6
$\begingroup$

I have read these two questions Why are p-values uniformly distributed under the null hypothesis? and Understanding scipy Kolmogorov-Smirnov test

And this inspired me the following experiment.

I consider a number (100) of random samples of 10000 numbers each, drawn from the uniform distribution:

import numpy as np
from scipy.stats import kstest

np.random.seed(1)
data = np.random.rand(1e6).reshape(100, -1) # Retrieve 100 samples of 10000 random numbers
pvals = np.array([kstest(data[i, :], 'uniform')[1] for i in range(100)]) # Use KS test to determine the p-value that they are drawn from a uniform distribution

The p-values should be distributed uniformly between 0 and 1, because the null hypothesis that each sample is drawn from the uniform distribution is true. In the code, pvals contains the p-values, and should be distributed uniformly between 0 and 1. How do I test that they are distributed uniformly? Well, with another KS test on the p-values themselves. Indeed:

kstest(pvals, 'uniform') # gives (0.066826050153764194, 0.78391523133790764)

My question is: how bad should a sample fail its individual KS test, for the p-value distribution not to be uniform? That is, to cause the second KS test to fail as well? Let's inject a couple of failed tests, and see the results:

for i in range(100):
    pvals[i] = 1.e-1000000000000000000
    print(i+1, kstest(pvals, 'uniform'))

1 (0.076826050153764203, 0.58422275090933029)
2 (0.076826050153764203, 0.58422275090933029)
3 (0.086826050153764212, 0.41822788102030262)
4 (0.08849630728801916, 0.39396788117495984)
5 (0.098496307288019169, 0.26906188301811063)
6 (0.10849630728801915, 0.1764729585550886)
7 (0.11849630728801916, 0.11114480850529129)
8 (0.12849630728801917, 0.067209484059870706)
9 (0.13849630728801915, 0.039015977679199176)
10 (0.14849630728801916, 0.021740018916014403)
11 (0.15849630728801917, 0.011625520543988133)
[...]

This tells me that for the second KS test to acknowledge that the p-value distribution is not uniform with 0.99 confidence, I must inject 11 failed tests, each as bad as p-value = 1.e-1000000000000000000.

Intuitively however I expected that the probability of getting one out of 100 p-values less than or equal to 1.e-1000000000000000000 would be given by:

$\dfrac{100!}{1! 99!} p (1-p)^{99}$

Where $p = 10^{-1000000000000000000}$. This expression is of the order of 1.e-999999999999999998, or in layman terms (like I am) rather unlikely. Where is my intuition wrong?

$\endgroup$
6
$\begingroup$

The Kolmogorov Smirnov statistic uses a fairly generic measure of nonuniformity - it's not particularly sensitive to every way in which a distribution may be non-uniform. In particular, it's not especially sensitive to the particular kind of nonuniformity you're looking at.

The KS-test statistic looks at the maximum distance between cdf and ecdf.

to acknowledge that the p-value distribution is not uniform with 0.99 confidence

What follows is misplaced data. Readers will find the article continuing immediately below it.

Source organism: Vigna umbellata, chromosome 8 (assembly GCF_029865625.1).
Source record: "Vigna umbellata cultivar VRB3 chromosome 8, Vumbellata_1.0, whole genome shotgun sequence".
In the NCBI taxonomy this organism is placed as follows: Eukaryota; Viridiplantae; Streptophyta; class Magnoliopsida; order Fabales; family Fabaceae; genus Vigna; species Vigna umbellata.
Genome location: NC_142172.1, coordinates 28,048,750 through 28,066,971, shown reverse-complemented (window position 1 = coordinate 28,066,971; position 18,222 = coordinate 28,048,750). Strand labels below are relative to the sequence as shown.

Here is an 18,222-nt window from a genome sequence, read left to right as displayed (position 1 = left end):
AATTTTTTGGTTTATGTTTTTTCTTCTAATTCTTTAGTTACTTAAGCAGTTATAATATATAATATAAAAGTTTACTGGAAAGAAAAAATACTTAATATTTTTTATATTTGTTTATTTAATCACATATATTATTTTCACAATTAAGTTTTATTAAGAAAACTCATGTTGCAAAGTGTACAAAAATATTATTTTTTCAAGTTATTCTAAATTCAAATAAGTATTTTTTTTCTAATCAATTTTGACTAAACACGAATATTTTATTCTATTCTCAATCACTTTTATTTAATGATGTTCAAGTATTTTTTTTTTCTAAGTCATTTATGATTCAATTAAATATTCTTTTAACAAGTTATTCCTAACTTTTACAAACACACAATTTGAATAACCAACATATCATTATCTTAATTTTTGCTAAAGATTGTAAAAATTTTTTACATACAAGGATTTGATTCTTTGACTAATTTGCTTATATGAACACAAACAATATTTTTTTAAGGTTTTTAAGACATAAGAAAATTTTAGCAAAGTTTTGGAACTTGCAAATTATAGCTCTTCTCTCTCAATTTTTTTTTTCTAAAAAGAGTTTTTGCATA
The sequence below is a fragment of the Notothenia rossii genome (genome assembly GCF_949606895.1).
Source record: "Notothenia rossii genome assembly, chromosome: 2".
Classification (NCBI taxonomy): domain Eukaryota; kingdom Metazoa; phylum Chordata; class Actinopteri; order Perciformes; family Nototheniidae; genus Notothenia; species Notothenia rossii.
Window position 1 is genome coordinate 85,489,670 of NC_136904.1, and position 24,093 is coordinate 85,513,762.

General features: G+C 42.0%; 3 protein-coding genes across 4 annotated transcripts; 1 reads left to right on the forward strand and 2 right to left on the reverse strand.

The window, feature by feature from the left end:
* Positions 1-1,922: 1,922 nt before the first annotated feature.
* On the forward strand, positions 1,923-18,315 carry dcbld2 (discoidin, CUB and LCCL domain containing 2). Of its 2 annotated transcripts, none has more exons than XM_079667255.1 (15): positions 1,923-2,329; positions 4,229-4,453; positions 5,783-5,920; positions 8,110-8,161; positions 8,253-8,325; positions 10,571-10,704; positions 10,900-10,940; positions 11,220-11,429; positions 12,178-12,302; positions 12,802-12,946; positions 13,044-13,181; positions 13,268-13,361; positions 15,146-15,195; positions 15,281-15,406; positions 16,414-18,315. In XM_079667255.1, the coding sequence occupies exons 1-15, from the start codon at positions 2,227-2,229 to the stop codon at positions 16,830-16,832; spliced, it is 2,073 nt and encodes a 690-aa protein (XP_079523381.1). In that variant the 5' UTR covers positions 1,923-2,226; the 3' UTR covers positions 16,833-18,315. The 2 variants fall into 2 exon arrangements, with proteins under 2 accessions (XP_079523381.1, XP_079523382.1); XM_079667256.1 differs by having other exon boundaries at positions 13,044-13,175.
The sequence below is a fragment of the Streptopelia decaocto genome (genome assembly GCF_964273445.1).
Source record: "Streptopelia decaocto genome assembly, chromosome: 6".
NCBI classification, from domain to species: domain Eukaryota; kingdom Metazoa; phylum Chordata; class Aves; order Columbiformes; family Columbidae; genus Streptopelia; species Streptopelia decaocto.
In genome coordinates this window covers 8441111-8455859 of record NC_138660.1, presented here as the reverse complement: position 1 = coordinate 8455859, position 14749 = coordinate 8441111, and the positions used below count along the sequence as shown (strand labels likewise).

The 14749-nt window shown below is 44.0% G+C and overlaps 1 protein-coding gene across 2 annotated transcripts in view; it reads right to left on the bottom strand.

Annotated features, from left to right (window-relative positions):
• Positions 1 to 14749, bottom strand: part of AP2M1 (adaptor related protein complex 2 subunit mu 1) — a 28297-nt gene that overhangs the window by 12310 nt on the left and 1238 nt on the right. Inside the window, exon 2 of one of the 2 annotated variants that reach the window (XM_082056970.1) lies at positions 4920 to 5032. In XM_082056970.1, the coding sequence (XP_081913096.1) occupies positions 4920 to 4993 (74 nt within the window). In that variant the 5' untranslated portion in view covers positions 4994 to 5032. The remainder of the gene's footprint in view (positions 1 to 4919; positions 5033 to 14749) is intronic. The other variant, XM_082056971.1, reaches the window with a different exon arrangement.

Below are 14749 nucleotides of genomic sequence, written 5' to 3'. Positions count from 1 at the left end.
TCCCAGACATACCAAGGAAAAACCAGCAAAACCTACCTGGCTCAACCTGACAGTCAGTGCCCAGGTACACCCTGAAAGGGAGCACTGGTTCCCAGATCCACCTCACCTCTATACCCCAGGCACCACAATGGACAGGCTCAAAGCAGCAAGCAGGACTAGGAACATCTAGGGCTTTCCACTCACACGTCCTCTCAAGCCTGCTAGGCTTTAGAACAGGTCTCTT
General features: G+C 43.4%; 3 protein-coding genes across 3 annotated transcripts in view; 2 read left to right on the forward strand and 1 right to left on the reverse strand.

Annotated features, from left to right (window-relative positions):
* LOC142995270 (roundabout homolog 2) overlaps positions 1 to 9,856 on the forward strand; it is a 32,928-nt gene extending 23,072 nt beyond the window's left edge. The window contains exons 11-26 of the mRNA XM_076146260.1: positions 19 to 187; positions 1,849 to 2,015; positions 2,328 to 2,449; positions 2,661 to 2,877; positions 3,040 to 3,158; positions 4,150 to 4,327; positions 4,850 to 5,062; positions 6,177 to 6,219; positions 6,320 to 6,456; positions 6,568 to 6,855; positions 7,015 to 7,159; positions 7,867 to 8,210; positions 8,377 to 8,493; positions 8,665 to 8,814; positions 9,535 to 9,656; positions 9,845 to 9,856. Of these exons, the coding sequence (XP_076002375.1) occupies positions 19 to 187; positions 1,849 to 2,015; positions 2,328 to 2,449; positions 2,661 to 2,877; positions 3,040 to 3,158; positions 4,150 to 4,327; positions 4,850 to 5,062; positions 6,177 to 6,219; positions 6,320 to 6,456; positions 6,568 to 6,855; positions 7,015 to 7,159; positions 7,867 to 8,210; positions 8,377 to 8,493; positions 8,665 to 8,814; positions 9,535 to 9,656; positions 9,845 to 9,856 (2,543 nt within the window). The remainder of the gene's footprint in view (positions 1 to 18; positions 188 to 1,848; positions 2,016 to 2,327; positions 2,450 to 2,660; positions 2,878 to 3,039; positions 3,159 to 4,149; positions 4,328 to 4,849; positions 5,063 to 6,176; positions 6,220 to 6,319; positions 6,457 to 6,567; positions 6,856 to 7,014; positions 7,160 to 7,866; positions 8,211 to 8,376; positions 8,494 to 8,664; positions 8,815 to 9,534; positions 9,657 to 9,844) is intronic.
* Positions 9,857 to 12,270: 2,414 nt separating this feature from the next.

That's not how hypothesis tests work. You don't have "0.99 confidence". I presume you mean you're doing your test at $\alpha=0.01$.

At $n=100$, the $1\%$ critical value is $0.163$.

Each small value you put in moves the ecdf near 0 up by about 0.01 (and by about half that distance near 0.5 if the distribution is close to uniform). If the ecdf was previously very close to uniform you might expect it to take about 16 values to reach that critical value.

However, in practice it takes less than 16 because of the natural random variation in the rest of a typical sample; it wiggles about a uniform:

enter image description here

The left side is an ECDF of sample of 100 values from an actual uniform. There's some deviation in the center due to random variation, but nowhere near large enough to reach the 1% significance level. The right side is an ECDF of the same sample where in addition the first 11 values (not the smallest 11, just 11 values from the start of the sample) were replaced by exactly 0*. In this case that's more than enough to pass the 1% critical value of the statistic. (In this case, fewer than 11 would be sufficient, but typically it takes a little more than 11.)

*(which, given even a single instance of such a value, some other tests would identify non-normality without difficulty)

So if you want to make something that is close to uniform look non-uniform to a KS-test by inserting small values, you would need to insert a lot of them. If you want a test specifically sensitive to "too many very small values", there are a number of better choices than the KS test for that. The Anderson-Darling test would be an example of a test that's more sensitive to the specific kind of deviation you're constructing here.

| cite | improve this answer | |
$\endgroup$

Your Answer

By clicking “Post Your Answer”, you agree to our terms of service, privacy policy and cookie policy

Not the answer you're looking for? Browse other questions tagged or ask your own question.